The “obscenity” was allowing the powers of darkness to drive my thoughts away from “reality” (that I’m surrounded by great people who work hard and look out for me and show me grace and love me, my quirks, and my challenges and who invite me to speak into their lives) and instead, I was being drawn into the “impurity” of reality. See, “impurity” on a technical level just means that something is “mixed in” that just doesn’t belong there. Impure gold is simply gold that has other metals mixed in that don’t belong there. Whether or good or bad, the point is that purity has been compromised. And a lot of times, we allow “impurities” in our thoughts… things that aren’t real, caricatures of people we care about, expectations that are false, lies, exaggerations… and those impure thoughts drive us to sin against the very people we love most.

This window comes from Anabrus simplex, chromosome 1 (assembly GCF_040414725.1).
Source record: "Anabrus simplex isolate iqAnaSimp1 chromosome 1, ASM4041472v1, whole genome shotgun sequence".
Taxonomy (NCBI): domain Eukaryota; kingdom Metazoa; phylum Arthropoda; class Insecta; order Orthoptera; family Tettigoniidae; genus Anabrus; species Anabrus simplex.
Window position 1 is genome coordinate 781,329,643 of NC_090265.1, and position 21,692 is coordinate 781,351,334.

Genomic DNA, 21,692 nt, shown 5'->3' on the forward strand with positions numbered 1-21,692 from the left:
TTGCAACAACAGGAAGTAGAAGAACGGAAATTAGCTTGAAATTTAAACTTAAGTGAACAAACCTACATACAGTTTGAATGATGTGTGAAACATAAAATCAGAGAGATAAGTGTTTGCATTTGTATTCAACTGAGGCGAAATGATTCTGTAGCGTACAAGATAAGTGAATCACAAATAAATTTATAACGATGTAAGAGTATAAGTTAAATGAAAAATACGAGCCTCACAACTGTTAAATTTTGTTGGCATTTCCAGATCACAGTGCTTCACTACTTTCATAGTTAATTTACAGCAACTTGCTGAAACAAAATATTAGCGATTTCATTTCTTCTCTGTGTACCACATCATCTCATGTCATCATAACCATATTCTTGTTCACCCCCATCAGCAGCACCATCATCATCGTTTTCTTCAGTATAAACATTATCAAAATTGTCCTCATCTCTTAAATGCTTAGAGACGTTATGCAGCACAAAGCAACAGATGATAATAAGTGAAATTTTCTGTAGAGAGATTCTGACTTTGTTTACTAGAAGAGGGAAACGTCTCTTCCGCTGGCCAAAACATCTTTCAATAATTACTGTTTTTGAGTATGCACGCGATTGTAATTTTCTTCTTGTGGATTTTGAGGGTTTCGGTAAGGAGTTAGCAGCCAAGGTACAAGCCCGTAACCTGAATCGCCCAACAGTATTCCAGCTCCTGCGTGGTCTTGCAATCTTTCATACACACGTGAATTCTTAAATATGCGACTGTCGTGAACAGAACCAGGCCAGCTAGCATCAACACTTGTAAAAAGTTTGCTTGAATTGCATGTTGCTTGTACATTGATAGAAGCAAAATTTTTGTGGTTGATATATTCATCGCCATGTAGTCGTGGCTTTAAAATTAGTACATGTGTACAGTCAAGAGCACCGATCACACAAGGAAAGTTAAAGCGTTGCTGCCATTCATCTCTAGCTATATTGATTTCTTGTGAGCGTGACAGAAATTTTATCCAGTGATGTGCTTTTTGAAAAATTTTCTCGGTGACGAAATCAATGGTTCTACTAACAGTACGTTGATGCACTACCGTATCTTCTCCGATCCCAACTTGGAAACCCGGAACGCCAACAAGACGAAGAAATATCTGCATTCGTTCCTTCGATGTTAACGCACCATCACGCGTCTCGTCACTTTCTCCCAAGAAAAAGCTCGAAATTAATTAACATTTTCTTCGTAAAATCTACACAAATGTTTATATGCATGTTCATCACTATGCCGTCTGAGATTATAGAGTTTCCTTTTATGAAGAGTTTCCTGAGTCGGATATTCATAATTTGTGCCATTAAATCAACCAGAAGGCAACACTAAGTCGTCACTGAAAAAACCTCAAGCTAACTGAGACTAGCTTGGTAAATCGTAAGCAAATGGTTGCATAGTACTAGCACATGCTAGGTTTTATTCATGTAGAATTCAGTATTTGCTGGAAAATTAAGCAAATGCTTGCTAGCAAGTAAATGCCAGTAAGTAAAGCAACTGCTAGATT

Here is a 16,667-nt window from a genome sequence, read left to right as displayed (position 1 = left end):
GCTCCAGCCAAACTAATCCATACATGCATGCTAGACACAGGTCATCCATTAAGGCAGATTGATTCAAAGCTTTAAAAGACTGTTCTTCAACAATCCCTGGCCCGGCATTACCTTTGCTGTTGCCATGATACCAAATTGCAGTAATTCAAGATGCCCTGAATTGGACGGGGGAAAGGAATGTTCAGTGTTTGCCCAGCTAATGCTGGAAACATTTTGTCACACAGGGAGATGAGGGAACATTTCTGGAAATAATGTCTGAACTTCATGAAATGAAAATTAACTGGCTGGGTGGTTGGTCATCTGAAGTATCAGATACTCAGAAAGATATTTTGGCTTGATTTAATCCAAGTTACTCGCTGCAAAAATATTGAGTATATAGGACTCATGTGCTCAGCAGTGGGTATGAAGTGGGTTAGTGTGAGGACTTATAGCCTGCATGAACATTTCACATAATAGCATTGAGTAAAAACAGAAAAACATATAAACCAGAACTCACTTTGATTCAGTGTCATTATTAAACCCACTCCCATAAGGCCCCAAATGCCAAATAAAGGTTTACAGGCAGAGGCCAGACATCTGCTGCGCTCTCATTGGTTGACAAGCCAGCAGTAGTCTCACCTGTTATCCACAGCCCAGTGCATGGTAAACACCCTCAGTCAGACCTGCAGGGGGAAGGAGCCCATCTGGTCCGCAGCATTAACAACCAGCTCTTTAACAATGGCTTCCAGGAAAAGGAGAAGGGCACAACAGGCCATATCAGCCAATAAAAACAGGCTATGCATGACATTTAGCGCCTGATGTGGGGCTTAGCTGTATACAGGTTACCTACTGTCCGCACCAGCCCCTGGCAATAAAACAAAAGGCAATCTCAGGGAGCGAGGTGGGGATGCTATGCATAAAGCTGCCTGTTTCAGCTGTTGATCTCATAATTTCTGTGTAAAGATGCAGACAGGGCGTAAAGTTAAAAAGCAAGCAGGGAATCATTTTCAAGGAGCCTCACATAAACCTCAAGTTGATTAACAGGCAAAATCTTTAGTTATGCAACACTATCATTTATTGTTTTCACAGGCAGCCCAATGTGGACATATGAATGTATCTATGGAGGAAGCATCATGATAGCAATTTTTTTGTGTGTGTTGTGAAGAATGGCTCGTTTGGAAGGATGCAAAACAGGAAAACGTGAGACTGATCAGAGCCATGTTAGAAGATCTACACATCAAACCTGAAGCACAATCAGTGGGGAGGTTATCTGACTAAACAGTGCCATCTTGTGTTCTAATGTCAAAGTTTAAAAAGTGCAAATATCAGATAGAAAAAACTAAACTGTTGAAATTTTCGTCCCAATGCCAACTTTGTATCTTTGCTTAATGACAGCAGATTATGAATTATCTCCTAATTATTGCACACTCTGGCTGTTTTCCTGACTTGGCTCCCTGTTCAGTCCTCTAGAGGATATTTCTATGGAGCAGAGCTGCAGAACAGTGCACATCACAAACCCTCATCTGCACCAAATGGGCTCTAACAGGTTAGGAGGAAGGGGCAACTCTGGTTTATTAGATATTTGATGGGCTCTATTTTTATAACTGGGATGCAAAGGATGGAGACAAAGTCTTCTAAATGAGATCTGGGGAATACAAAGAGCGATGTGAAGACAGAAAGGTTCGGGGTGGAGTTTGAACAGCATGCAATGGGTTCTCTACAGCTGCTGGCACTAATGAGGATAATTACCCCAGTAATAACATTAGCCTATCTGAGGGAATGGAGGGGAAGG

So what’s the cure? Paul tells us that “Thankfulness” is the cure. In fact, Paul suggests in the same passage that “thankfulness and worship music” are the cures to a drinking problem (interesting, someone should tell AA about this), but I didn’t get into that this week.
See, Paul is right. What got my mind out of the gutter (and yes, negative thoughts towards others is “gutter” thinking) was forcing out the impure thoughts by prayers of thankfulness. I thanked God for a lot of things… like the great relationships I have with everyone that was helping setup for worship this morning. I thanked God that we had good backup plans for some of the technical issues. I thanked God for my family, that my worship pastor happens to be one of my closest friends (a rarity in many churches) and that he appreciates me and is considerate of me, that I saw so many familiar faces this morning along with several new faces, and had lots of great conversations. I thanked God for a great custodian at the school, for a school faculty that actually likes us (another rarity), and for a safe, warm place to worship together.